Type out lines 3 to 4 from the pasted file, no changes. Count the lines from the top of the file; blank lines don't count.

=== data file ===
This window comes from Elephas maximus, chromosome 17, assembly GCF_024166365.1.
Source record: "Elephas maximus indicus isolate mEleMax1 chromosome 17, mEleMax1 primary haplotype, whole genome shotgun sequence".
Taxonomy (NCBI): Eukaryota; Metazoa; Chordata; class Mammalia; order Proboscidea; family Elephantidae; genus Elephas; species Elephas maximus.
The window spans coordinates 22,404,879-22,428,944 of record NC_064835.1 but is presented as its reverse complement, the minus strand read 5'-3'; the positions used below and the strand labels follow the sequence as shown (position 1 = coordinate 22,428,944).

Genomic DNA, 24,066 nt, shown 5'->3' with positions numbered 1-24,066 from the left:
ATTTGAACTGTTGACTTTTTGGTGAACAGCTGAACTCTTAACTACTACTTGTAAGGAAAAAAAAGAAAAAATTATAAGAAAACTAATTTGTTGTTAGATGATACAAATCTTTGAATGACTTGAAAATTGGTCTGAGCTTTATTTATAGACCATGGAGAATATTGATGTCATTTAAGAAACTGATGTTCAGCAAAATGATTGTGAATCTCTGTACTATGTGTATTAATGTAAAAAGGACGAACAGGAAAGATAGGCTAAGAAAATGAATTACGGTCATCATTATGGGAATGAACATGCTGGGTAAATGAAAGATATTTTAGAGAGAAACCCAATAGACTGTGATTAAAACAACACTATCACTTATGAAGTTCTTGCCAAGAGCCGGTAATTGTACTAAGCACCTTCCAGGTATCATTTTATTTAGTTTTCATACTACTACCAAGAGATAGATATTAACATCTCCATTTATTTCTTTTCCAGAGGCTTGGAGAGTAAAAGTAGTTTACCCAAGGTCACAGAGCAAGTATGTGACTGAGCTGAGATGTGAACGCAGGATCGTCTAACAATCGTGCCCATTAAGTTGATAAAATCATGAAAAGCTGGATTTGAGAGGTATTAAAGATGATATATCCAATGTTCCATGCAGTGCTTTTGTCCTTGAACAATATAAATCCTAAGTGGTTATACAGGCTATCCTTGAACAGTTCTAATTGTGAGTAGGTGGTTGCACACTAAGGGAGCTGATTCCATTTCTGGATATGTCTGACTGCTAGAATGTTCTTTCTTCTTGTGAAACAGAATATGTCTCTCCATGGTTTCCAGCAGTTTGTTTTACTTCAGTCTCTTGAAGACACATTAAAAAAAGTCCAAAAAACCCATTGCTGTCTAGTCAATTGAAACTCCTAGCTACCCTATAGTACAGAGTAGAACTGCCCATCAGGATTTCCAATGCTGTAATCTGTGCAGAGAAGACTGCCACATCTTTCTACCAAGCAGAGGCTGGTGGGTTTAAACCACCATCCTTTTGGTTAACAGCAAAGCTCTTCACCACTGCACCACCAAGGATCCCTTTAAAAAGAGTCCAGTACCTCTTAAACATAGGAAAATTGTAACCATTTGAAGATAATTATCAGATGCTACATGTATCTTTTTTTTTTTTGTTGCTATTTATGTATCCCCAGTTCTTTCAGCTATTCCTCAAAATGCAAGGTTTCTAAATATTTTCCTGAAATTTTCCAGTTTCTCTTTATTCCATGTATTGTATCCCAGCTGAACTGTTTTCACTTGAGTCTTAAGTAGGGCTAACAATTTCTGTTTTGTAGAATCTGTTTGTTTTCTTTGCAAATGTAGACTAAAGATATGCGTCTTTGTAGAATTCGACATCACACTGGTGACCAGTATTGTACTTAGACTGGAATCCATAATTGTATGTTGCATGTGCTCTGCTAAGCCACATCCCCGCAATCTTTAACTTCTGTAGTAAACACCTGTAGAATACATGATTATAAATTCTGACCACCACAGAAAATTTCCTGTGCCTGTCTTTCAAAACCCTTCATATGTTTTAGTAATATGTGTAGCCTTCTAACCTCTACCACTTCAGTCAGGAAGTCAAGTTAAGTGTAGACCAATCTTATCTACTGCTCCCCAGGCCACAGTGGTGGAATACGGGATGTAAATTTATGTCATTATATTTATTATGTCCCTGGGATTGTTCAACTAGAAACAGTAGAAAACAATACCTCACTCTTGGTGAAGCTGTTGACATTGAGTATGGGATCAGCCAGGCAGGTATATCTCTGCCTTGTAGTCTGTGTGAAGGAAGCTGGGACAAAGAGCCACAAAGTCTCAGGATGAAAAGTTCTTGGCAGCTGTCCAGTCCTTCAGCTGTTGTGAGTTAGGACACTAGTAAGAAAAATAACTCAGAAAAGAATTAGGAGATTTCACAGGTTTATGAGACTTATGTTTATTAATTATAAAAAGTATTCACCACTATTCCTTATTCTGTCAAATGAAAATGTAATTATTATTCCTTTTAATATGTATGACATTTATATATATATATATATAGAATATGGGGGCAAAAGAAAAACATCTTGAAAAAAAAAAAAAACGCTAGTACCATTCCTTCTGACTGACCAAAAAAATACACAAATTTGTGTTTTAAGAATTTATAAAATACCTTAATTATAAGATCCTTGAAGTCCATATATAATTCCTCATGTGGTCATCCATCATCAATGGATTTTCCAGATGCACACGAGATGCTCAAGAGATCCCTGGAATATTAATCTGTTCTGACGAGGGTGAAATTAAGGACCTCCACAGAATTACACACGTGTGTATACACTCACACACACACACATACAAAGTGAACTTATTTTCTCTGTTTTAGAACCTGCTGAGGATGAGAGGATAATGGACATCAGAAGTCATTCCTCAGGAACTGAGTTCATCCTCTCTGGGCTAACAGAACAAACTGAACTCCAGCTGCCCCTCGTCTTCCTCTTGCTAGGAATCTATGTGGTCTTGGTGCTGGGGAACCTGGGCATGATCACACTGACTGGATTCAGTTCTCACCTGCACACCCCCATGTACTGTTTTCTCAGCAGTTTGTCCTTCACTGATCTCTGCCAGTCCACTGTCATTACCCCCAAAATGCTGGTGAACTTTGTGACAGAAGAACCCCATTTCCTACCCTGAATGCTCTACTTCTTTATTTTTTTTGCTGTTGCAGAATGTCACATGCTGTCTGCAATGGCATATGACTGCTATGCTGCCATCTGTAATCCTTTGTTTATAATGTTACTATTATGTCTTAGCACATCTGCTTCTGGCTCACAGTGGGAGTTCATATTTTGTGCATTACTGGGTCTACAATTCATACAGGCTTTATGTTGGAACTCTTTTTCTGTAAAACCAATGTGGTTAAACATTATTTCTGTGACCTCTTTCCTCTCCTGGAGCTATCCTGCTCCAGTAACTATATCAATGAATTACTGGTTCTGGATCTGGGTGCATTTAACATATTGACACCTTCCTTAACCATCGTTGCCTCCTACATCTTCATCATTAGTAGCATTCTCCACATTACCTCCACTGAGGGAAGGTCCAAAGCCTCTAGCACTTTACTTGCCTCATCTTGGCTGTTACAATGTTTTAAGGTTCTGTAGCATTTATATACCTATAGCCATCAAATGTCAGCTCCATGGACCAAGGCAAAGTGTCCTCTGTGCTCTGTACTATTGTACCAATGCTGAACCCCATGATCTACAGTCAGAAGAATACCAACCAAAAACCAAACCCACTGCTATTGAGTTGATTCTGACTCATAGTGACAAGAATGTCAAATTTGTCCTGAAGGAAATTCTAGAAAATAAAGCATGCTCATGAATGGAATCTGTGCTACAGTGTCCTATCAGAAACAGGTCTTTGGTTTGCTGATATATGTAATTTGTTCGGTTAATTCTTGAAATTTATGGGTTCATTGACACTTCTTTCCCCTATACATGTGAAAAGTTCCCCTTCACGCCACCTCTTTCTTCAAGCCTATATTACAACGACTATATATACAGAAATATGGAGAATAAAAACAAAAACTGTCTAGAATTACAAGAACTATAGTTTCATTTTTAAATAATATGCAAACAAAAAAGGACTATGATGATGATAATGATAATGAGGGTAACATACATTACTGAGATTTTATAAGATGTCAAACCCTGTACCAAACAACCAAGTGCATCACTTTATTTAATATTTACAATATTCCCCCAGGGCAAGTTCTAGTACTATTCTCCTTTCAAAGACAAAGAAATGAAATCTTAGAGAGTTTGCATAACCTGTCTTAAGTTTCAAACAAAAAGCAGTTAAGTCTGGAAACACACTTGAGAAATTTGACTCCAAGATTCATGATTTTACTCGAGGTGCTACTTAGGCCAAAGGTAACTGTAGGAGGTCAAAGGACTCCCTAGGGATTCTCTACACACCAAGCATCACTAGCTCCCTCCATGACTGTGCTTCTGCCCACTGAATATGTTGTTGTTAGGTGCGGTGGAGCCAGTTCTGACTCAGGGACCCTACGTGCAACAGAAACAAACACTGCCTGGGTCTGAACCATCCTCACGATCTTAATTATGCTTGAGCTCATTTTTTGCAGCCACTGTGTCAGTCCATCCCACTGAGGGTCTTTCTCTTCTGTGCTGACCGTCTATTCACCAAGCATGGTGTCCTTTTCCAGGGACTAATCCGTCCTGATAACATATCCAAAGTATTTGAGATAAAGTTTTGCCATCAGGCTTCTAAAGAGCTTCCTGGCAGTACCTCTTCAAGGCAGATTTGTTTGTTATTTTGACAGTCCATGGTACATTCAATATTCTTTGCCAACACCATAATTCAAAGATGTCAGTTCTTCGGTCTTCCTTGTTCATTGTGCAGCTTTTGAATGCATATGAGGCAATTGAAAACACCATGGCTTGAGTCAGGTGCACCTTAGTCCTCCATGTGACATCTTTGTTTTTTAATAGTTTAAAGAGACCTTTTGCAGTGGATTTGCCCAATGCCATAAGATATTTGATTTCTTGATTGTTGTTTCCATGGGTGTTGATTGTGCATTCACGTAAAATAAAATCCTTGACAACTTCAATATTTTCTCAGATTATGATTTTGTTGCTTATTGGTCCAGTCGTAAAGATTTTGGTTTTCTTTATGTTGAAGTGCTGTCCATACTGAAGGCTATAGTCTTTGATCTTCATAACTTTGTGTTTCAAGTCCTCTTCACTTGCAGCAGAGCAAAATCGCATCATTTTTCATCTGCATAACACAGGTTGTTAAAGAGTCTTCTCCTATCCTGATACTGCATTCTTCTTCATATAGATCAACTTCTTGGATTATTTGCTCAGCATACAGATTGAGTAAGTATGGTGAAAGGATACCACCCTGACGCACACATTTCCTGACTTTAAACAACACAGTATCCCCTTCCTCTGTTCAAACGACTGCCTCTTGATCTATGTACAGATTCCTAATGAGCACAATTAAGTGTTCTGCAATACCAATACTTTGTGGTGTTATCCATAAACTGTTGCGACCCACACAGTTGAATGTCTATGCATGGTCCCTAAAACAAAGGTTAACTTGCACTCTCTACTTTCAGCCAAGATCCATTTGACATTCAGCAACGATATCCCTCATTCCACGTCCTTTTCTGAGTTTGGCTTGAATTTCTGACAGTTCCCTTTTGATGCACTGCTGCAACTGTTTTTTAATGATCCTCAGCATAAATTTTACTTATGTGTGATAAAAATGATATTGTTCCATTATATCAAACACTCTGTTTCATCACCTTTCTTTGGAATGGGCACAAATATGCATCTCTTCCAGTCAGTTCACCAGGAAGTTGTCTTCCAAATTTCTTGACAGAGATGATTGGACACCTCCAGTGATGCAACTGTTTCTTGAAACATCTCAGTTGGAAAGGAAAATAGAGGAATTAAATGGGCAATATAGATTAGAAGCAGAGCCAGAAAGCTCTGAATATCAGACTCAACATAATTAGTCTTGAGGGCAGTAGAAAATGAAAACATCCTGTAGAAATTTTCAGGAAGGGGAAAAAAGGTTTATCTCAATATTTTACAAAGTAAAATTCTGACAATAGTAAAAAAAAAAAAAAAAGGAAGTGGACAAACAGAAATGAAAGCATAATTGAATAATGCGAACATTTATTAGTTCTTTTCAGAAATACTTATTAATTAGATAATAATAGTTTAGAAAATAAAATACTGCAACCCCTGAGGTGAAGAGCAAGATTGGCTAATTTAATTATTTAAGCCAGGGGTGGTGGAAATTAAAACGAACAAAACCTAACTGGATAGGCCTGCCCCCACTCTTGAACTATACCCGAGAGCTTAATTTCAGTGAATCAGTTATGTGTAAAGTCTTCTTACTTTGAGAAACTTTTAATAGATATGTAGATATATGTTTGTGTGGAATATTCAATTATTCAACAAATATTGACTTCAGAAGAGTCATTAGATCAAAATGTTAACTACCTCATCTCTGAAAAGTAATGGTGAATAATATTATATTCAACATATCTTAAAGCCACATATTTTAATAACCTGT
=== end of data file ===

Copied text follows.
Taxonomy (NCBI): Eukaryota; Metazoa; Chordata; class Mammalia; order Proboscidea; family Elephantidae; genus Elephas; species Elephas maximus.
The window spans coordinates 22,404,879-22,428,944 of record NC_064835.1 but is presented as its reverse complement, the minus strand read 5'-3'; the positions used below and the strand labels follow the sequence as shown (position 1 = coordinate 22,428,944).